This is a nerdy, philosophical extension of yesterday’s post. If you are uncomfortable with philosophy, weird logic, or complex trails of thought, you may want to step outside for a moment.
Yesterday I talked about how, in 2007, I desperately desired to achieve certain goals that, if I had achieved them, would have probably made my life worse. I certainly wouldn’t have become the person I am today.
So… I didn’t achieve my ambitions and it worked out better for me in the end. This is a bit discouraging to anyone who sets goals. But it brings up a very interesting question.
How could I ever set a goal again? Wouldn’t it be foolish to set a goal from my current perspective, expecting that “now” I am wise and mature enough to set the “right” goals? Who knows, I might still need to fail at my ambitions in order to get somewhere even better for myself…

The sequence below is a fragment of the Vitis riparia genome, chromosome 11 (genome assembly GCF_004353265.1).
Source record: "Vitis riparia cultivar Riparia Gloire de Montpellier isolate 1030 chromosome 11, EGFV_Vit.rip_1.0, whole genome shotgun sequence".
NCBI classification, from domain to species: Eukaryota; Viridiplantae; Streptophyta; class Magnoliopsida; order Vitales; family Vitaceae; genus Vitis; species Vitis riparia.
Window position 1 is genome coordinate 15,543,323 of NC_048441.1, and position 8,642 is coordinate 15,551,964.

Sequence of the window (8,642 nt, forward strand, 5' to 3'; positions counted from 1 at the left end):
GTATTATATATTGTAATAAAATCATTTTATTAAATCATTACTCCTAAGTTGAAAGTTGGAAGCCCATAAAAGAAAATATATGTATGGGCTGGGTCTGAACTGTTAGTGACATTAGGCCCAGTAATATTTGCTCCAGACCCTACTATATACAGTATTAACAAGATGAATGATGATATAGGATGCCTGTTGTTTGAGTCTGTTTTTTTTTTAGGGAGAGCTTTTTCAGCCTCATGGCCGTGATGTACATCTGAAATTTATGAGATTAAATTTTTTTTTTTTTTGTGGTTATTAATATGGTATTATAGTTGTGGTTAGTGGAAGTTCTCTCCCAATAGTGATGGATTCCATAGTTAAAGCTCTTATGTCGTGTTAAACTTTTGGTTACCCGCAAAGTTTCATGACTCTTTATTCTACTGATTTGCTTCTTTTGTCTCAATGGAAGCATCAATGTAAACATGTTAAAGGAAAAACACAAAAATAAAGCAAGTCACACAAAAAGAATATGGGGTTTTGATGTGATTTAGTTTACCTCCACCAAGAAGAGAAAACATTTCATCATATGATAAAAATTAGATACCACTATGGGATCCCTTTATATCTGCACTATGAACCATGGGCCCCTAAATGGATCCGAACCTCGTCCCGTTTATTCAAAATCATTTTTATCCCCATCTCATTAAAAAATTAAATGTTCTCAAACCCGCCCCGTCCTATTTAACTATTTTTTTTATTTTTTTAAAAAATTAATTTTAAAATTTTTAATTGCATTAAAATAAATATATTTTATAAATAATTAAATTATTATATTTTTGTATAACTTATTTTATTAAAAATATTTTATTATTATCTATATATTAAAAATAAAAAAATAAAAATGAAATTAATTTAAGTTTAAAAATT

So, what do I want? I don’t have to look very far before I realize this: I have no idea. Sure, there are ambitions on the surface, and they seem smart enough, but I have no idea whether the future-version of me would be better or worse off if I achieve them. Whether I get what I think I want or not, it seems that life (as an intelligent process) has my best interests at heart and will take me exactly where I need to go no matter what I intend to do.
If you want to make God laugh, tell him your plans.
The most bizarre part of this is that, when I get right down to it, what I really want is… THIS. I want exactly what I already have (I just don’t see that most of the time). Today, right here, right now. Anything beyond THIS is just my mind playing tricks on itself.
Ironically, from what I have experienced, this is the correct way of approaching the message of religious/spiritual traditions. Jesus and the Buddha both emphasize the danger of desire and clinging to possessions. Many people take that to mean you should fight against desire, but that is merely desiring not to desire. The message is simply to realize the folly in wanting anything outside this moment. Because, 1) you don’t have that kind of control, and 2) even if you did, you aren’t smart enough to seek the things that would really make you happy.
At some point, you must throw your hands up and say, “I have no idea what I want,” and then it all makes sense.